Well chosen questions not only move the conversation along, they can meet your other goals. Maybe you'll decide to attend a session you hadn't planned to. Maybe you'll learn about a great book or other resource related to something you enjoyed. Maybe you'll be invited to something, or exchange business cards, or al those other benefits of networking at conferences. None of those things can happen if you just say "hi" and leave it at that, the other person says "hi" and then the two of you stand there awkwardly, wondering why you're not having a conversation.

I read and enjoyed a book called How to Work a Room that emphasizes knowing what you want from encounters like this. Are you trying to find a job? Hire someone? Learn more about something? Tell people what you've discovered? For every want you bring to that conference, someone else brings the matching one and if you two find each other you will both be happy - but only if you tell them what you're looking for and what you have to offer. This is a skill you can learn, and marching up to strangers and saying "hi" is only the first step.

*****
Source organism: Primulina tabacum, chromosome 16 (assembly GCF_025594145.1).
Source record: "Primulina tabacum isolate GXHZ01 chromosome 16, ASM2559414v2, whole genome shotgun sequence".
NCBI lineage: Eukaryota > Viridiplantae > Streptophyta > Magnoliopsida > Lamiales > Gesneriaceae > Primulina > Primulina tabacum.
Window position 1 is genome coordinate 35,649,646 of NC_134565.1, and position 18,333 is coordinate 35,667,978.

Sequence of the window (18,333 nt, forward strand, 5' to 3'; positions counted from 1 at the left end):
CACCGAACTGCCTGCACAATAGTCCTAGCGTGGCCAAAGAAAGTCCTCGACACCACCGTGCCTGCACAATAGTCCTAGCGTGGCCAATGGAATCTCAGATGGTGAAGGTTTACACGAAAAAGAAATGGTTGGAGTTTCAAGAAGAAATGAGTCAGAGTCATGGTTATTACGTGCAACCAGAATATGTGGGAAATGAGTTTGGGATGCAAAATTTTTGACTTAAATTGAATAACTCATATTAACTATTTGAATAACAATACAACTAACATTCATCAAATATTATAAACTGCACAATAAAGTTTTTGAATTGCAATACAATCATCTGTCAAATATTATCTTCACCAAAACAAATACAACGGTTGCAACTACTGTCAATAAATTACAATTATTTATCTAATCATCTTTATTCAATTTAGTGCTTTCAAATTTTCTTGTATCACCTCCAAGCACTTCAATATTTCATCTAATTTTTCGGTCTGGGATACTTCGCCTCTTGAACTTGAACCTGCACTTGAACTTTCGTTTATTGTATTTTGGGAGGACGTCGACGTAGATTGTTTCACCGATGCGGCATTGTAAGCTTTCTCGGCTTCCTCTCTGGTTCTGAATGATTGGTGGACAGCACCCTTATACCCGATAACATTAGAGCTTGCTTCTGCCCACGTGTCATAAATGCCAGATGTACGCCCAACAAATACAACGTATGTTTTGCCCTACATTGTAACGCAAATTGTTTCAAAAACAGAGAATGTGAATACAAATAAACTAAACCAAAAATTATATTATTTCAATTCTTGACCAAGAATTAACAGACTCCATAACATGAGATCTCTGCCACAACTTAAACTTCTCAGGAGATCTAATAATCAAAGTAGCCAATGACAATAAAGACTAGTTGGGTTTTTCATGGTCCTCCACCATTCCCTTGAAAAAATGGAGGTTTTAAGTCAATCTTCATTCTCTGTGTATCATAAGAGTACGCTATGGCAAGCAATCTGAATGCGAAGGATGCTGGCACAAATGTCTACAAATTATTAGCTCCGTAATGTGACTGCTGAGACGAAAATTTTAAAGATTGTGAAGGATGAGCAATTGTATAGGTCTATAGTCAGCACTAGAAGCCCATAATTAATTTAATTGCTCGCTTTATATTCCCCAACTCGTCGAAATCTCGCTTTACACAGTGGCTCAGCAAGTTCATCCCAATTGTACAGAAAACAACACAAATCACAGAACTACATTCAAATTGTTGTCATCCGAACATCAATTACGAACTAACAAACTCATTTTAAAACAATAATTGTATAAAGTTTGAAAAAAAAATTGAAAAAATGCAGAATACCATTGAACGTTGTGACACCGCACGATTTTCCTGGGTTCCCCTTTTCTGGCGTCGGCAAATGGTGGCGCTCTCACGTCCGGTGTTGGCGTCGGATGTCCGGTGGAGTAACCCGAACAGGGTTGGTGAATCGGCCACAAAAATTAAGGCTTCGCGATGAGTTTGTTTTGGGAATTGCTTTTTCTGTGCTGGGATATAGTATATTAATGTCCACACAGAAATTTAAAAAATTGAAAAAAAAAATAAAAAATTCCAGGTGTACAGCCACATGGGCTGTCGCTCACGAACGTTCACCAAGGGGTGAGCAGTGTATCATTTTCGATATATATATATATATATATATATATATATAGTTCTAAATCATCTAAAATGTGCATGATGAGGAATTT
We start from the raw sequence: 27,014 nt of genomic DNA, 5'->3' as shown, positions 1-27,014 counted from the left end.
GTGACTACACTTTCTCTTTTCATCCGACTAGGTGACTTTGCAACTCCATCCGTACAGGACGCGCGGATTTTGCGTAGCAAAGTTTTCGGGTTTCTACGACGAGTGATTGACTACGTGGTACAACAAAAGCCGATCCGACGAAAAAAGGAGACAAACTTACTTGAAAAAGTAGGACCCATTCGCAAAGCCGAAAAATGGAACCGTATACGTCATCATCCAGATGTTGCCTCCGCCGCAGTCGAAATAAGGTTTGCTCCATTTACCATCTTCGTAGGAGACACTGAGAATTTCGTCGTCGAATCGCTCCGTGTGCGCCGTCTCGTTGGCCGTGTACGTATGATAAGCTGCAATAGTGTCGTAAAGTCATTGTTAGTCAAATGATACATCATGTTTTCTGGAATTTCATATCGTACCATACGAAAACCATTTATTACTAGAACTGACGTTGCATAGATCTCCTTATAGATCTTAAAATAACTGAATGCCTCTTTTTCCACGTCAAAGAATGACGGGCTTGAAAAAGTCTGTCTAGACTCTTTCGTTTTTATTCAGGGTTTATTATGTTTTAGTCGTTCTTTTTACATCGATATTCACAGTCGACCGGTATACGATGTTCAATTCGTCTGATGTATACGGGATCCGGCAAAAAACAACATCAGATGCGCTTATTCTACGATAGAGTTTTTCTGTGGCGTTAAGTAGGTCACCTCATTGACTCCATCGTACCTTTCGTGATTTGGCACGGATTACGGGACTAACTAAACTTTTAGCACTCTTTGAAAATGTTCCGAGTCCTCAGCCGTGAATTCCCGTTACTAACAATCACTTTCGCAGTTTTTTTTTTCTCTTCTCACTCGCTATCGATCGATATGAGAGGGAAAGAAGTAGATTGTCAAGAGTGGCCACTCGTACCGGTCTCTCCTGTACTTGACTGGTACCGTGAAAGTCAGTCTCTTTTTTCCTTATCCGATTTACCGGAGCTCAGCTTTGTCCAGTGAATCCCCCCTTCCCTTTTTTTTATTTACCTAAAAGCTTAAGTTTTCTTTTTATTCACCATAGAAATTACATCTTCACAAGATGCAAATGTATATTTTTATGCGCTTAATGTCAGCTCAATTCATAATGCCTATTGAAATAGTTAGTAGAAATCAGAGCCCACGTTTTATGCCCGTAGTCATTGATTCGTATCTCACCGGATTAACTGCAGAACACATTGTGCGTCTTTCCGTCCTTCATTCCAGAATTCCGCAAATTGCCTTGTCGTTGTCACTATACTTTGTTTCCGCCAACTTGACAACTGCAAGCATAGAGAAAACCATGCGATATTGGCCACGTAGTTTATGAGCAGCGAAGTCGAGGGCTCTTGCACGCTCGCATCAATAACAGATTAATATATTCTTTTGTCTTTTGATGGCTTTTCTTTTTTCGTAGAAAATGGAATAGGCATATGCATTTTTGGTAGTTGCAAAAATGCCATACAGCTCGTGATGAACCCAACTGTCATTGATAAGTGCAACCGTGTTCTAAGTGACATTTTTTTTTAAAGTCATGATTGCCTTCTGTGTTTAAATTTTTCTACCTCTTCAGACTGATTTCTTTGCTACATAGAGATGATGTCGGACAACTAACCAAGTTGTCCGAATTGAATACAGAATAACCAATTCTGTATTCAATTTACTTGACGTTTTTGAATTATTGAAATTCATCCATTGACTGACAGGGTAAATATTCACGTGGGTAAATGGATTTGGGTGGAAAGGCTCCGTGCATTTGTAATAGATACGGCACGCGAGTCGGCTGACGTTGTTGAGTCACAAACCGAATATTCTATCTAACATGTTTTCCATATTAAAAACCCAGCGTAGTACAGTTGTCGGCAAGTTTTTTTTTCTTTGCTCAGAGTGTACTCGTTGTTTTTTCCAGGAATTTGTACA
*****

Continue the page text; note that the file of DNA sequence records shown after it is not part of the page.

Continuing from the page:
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    This community is great because of answers like yours. Thank you. Commented Sep 18, 2014 at 16:53
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    Agreed with above user. Well researched, thoughtful, in-depth answers like this are what makes Stack Exchange the best place to ask questions.
    – Lou
    Commented Sep 18, 2014 at 23:17
  • I'm mostly with you, although I would say your conversation opener questions are a bit boring and should only be used as a last resort. (Like asking a woman at a bar "so, do you come here often") Commented Sep 19, 2014 at 8:30
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    I think that "what is your favourite talk so far?" is the best question one can ask (to learn about interesting talks (especially if there are many sessions), to learn about one's interests, to be a good starting point for academic discussion, etc); plus, it is positive - people do like talking about things they like :). Commented Sep 19, 2014 at 10:13